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The origins of Flamborough Bird Observatory

Ornithological records from Flamborough Head in the historic East Riding of Yorkshire in England, date back to the 19th Century.


The fascination with the splendid cliffs and their thousands of nesting seabirds is obvious, but the attraction of the head to migrant birds was well known to some of the taxidermists of that time, such as Matthew Bailey. The history of his specimens and associated field observations were summarised in 1872 and 1894, mainly be John Cordeaux. Their intriguing lists inspired much of the endeavour of the earliest Flamborough Ornithological Group members.


In the 20th Century, observations on the Head, except those on the seabird colonies, became fitful. Even in the post-war boom of birdwatching, Flamborough Head was left largely un recorded. Spurn Point and its observatory prospered; Filey Brigg held sway for seabirds, whilst the huge white-cliffed cape slumbered!


From the early 1960's a few watchers, notably Henry Bunce, began to correct the increasingly false impression that the Head was largely shunned by birds. Nevertheless its full promise remained unfulfilled. The reprise and initial further development of ornithology at Flamborough Head was brought about by the chance arrival of some younger observers steeped in the observatory tradition mostly lead by Andrew Lassey and joined by myself, Irene Smith and Andrew Grieve.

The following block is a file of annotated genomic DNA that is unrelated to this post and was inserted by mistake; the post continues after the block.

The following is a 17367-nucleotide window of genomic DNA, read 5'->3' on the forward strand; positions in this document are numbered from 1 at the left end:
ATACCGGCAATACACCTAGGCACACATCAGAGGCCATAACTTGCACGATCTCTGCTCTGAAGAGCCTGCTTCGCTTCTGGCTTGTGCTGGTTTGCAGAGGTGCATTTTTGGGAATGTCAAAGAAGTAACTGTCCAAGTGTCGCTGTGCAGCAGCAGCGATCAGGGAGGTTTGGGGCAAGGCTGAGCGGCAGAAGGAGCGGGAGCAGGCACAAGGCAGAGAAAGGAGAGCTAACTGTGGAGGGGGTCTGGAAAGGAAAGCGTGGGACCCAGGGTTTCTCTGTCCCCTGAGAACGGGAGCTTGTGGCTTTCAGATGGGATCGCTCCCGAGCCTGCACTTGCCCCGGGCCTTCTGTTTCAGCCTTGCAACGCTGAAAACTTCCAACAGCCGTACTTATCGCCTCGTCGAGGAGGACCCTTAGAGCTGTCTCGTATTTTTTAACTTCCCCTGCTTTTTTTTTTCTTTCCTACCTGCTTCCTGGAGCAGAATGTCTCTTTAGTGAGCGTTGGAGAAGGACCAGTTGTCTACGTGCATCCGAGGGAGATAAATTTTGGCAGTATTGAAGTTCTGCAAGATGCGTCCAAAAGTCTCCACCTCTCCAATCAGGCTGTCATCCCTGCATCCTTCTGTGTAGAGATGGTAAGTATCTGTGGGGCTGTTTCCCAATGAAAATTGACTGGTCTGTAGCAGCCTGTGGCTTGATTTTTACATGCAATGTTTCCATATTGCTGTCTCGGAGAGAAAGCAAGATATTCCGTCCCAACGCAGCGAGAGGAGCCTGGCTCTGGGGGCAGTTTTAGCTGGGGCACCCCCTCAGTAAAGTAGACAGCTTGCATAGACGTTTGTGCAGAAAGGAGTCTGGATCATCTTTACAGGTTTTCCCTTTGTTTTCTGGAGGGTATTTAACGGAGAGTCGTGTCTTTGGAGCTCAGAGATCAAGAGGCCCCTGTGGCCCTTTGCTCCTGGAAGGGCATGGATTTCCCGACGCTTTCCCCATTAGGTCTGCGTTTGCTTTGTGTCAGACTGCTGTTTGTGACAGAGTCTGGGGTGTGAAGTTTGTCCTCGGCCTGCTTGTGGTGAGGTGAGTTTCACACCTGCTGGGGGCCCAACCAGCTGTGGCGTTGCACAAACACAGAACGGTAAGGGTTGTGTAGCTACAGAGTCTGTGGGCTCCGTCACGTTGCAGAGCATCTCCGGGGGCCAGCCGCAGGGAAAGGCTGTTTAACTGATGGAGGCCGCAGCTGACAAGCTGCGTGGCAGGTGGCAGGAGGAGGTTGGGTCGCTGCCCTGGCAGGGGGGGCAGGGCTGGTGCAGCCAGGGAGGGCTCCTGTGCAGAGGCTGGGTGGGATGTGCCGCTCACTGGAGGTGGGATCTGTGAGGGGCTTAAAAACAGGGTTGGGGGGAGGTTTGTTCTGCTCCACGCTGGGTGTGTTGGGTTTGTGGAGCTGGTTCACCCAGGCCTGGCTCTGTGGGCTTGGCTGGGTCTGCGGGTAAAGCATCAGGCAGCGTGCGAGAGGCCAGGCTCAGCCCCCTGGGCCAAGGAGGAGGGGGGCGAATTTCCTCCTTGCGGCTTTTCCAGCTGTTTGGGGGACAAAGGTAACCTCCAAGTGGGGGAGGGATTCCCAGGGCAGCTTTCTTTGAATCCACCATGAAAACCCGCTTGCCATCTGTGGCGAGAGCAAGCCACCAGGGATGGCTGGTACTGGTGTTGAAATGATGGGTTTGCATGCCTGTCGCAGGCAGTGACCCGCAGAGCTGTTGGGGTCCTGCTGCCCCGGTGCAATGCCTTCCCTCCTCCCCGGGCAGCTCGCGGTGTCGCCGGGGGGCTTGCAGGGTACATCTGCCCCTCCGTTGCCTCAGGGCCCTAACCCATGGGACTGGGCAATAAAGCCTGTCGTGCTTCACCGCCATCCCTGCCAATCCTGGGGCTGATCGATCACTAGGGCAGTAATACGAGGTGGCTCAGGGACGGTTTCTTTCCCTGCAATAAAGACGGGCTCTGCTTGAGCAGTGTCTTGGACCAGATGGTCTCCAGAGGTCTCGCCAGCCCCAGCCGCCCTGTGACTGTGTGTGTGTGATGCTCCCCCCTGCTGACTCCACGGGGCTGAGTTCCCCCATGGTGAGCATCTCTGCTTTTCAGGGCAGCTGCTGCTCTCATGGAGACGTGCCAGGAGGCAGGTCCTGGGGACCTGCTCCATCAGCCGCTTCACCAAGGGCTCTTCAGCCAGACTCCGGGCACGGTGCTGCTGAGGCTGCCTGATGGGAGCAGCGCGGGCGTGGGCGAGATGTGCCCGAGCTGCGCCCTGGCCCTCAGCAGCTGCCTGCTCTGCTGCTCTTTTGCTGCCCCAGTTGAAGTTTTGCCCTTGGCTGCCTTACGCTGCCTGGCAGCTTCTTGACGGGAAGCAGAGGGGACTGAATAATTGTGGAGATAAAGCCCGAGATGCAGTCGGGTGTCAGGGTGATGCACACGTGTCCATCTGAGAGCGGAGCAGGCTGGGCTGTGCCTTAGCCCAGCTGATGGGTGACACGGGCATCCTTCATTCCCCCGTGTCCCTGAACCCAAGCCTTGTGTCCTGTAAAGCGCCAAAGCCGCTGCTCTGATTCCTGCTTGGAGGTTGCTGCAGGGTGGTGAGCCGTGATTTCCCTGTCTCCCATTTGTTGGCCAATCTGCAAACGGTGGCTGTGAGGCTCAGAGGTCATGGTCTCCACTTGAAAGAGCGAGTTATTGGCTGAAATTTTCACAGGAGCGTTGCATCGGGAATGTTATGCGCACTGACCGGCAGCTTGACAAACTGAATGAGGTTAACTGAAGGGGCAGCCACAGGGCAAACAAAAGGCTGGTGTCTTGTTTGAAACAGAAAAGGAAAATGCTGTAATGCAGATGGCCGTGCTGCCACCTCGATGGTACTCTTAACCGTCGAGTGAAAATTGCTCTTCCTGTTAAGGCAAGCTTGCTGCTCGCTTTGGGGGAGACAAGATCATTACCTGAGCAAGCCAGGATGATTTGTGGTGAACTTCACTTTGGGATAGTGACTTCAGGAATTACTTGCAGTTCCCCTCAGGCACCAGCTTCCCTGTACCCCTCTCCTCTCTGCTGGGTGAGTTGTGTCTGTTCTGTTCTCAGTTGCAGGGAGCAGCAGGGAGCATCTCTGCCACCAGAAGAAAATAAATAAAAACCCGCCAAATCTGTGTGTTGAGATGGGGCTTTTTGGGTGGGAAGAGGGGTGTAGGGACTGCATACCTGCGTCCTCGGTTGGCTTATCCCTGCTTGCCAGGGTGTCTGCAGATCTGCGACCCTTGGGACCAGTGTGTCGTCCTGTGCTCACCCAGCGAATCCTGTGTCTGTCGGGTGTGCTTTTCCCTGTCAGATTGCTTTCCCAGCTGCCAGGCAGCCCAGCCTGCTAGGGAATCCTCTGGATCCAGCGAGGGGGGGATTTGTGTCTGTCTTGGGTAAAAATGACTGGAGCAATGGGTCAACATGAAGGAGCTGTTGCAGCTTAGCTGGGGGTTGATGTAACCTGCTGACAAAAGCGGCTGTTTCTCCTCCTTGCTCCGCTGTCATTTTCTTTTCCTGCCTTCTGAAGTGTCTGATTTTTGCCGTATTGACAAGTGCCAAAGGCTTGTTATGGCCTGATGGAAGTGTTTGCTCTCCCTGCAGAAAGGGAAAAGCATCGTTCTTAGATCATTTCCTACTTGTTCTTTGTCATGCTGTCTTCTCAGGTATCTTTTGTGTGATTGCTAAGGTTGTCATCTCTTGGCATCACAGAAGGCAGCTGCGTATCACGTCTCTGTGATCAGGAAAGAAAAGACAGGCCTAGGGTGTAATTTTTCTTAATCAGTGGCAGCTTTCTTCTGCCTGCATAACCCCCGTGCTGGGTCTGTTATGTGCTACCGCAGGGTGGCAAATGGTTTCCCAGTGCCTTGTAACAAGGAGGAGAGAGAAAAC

From the autumn of 1972, when dawn to dusk efforts became the norm, the disciplined counting of seabird passages began in earnest, plus any landbird falls were noted and reported. These activtities combined to put the Head and its birds firmly on the county and national and now international maps.

From these early beginnings the Flamborough Ornithological Group was formed (FOG), which then became the basis of Flamborough Bird Observatory accredited in 2002, with over 30 years of experience to draw on.



Ian Wallace (DIMW)

Honorary Life President Flamborough Bird Observatory



Map of the Recording Area of FBO

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